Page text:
Thursday, October 8,
2047, Nope, It's Still 2020
8:30–9:10 a.m.—Mask up, leave house, get to campus
I keep forgetting that I can't power walk with a mask on. Always, right after that hill, my heart starts to beat a little faster, and I start breathing through my mouth. You would think that after weeks of this same walking routine I would have this figured out.
As I make my way to the train station, I cross paths with one or two other people. We make eye contact, nod our heads, but give each other ample space. A year ago this moving away from someone would have been read as rude. Now respecting space is a sign of respect.
On the train I see the same people. Mostly women my age. Going to work or going home from work. All of us keeping social distance. The toddler in the stroller who patiently keeps her mask on. Those dosing off. I wonder how many of us had to talk ourselves into coming outside today. How many of us, in the deep quiet of the train, were coming up with contingency plans if we became ill with COVID-19. The screech of the train on the tracks jolts me from my thoughts.
As I leave the train station, a station worker, also a woman, says good morning and nods. She has been there most mornings that I've made this train trip. Always standing, red jacket, red mask, hair in twists like my own. She is likely there all the mornings when I am not. I return her greeting, share a nod, and make my way above ground.
10–11:45 a.m.—Class No. 1
Today we are talking about student protests at the University of Puerto Rico and how critics sought to dismiss the movement by portraying the students as masked troublemakers. Looking at the work of Marisol LeBrón, we discuss police surveillance on the Río Piedras campus and its connection to surveillance practices dating back to the 1950s and 1960s.
Something about wearing a mask while talking about students being dismissed for wearing masks makes me bold. The mask requires that I be succinct. Every breath is precious. Every word requires an extra effort to ensure that my pronunciation is clear. Through the mask I share a bit more about myself than I might have otherwise. I tell them that for some of us police surveillance started from high school. I ask how many in the room had to go through metal detectors every day before the start of classes. I raise my hand. Mine is the lone hand raised. I am more visible than ever. But I also have my mask. All they get to see are my eyes. All they get to see is the masked professor.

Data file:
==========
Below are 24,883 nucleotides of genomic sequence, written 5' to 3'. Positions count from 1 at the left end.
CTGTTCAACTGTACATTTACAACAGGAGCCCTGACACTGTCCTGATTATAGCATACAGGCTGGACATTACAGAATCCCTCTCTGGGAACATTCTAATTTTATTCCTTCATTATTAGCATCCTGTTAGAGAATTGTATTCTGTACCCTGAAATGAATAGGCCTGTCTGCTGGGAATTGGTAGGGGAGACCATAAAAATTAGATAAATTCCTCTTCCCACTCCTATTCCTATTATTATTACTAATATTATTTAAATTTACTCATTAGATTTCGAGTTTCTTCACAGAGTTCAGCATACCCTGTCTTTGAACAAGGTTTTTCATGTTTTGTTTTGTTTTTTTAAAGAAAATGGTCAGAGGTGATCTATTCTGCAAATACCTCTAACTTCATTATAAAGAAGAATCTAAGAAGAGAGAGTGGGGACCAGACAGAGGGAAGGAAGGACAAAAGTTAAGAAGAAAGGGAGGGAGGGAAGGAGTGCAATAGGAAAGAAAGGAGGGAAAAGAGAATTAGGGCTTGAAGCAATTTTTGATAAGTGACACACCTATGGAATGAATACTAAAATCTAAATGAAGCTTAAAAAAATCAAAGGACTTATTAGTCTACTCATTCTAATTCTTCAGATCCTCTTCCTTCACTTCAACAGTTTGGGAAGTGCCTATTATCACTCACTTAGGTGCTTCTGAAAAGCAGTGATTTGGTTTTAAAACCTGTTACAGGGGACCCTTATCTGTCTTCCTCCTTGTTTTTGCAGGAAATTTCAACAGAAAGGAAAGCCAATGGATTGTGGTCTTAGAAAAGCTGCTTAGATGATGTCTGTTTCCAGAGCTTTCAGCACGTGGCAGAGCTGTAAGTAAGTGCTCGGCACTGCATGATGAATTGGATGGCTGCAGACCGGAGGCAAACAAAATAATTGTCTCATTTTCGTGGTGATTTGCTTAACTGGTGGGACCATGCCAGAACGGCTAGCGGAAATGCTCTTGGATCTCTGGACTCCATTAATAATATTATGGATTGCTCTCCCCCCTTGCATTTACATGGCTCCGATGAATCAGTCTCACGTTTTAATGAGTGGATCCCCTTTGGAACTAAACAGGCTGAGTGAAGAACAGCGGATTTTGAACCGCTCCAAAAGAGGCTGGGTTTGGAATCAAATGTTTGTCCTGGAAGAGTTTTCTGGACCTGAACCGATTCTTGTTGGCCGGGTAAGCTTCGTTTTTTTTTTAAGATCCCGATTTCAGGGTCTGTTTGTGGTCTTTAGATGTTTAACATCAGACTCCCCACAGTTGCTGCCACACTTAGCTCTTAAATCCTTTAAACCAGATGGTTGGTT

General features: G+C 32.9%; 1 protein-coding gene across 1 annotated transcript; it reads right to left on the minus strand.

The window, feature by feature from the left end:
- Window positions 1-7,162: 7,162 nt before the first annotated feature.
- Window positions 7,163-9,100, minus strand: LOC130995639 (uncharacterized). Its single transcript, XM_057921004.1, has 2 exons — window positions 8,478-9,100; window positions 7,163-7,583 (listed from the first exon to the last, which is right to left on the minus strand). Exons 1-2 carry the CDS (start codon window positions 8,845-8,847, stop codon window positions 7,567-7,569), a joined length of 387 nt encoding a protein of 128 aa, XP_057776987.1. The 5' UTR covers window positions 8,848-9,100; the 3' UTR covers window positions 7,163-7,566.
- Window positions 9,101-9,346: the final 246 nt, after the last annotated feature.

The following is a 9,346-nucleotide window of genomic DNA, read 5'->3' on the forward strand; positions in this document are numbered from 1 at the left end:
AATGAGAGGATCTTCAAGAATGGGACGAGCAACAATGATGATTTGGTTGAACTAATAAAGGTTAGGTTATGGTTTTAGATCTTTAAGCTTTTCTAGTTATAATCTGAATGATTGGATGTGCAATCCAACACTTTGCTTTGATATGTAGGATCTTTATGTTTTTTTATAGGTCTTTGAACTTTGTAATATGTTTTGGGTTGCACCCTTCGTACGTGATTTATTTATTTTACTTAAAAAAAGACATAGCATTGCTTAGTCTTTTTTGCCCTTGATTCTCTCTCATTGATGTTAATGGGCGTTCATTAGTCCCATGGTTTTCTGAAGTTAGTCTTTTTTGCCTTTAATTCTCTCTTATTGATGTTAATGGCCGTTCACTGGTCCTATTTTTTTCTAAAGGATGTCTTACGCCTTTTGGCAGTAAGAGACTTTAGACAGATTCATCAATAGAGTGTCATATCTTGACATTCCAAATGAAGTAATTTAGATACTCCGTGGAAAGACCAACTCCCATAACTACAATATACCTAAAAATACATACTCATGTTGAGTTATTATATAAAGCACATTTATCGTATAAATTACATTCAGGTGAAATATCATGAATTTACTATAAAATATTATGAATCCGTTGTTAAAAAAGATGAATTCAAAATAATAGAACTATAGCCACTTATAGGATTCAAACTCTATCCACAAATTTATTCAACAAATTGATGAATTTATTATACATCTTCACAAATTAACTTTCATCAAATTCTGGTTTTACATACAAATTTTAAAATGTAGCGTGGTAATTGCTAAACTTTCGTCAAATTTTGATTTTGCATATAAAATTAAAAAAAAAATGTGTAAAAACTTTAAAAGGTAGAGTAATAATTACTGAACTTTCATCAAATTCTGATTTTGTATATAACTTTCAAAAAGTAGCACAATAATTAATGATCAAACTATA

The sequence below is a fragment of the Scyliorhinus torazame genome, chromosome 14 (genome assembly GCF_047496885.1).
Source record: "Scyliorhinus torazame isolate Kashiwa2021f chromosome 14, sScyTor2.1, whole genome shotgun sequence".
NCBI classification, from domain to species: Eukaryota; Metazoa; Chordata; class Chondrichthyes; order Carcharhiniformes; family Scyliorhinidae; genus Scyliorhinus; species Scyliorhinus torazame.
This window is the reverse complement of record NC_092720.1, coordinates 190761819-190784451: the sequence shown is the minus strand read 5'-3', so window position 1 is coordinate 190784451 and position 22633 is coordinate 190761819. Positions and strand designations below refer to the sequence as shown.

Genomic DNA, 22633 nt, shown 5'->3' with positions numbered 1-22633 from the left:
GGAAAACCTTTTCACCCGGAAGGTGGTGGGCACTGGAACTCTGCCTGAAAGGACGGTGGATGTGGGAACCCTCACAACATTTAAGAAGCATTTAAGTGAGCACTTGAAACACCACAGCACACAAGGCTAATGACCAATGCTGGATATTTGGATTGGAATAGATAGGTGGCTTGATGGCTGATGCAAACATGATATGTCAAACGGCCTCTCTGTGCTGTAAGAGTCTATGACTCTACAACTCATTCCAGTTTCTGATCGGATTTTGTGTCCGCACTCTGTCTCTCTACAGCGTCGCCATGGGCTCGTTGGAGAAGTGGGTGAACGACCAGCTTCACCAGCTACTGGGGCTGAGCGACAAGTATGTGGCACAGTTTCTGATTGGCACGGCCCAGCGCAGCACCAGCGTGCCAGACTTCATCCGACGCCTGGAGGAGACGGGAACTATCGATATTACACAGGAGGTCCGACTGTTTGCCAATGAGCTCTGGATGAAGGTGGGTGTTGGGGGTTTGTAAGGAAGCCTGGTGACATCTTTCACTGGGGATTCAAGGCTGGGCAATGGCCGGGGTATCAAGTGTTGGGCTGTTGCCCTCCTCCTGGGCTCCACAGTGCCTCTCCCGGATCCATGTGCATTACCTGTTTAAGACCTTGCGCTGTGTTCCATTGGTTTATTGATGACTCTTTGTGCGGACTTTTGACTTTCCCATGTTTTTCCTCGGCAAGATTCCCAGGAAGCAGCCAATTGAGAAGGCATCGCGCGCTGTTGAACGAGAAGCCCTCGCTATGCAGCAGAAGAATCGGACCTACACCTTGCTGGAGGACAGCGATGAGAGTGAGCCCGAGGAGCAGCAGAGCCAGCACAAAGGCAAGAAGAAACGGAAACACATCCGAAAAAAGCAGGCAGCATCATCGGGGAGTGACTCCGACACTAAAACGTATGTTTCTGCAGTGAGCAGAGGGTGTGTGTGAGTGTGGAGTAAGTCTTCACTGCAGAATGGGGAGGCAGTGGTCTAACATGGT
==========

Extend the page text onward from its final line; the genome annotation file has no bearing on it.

12–1:45 p.m.—Class No. 2
They are my favorite bunch, but don't tell them that. Two students always sit in the front row and appear joyful to be in the same room together, even if six feet apart. Through their masks I can see their excitement at seeing each other. I wonder if they made plans to enroll in the class together. A way to ensure they were not alone during a pandemic semester.
I eventually ask this class the same question about metal detectors, and my hand is not the lone one in the air. Three others raise their hands. One student looks back and around. They all make eye contact with one another. With me. And we are suddenly in a unique four-person club. One student reflects on how they thought metal detectors were the norm for everyone but realized that this was not the case for most of their peers. What does it mean to always have been surveilled? To not have had a choice? I ask. We ask.
Emboldened by my mask, I ask, how many of you would be okay with the college installing cameras in every classroom? They look around. They want to see how others will respond before raising their hands. In time, most raise their hands. If it's for safety, then it is okay, they say. Would you also be open to sound being captured as well? They ponder a bit longer. A reluctant yes makes its way from about half the class. The other half continues to ponder. At the end there is no consensus. And as I tell them, that's okay. The intent of the exercise was to gauge their sense of what kind of surveillance could/should be allowed.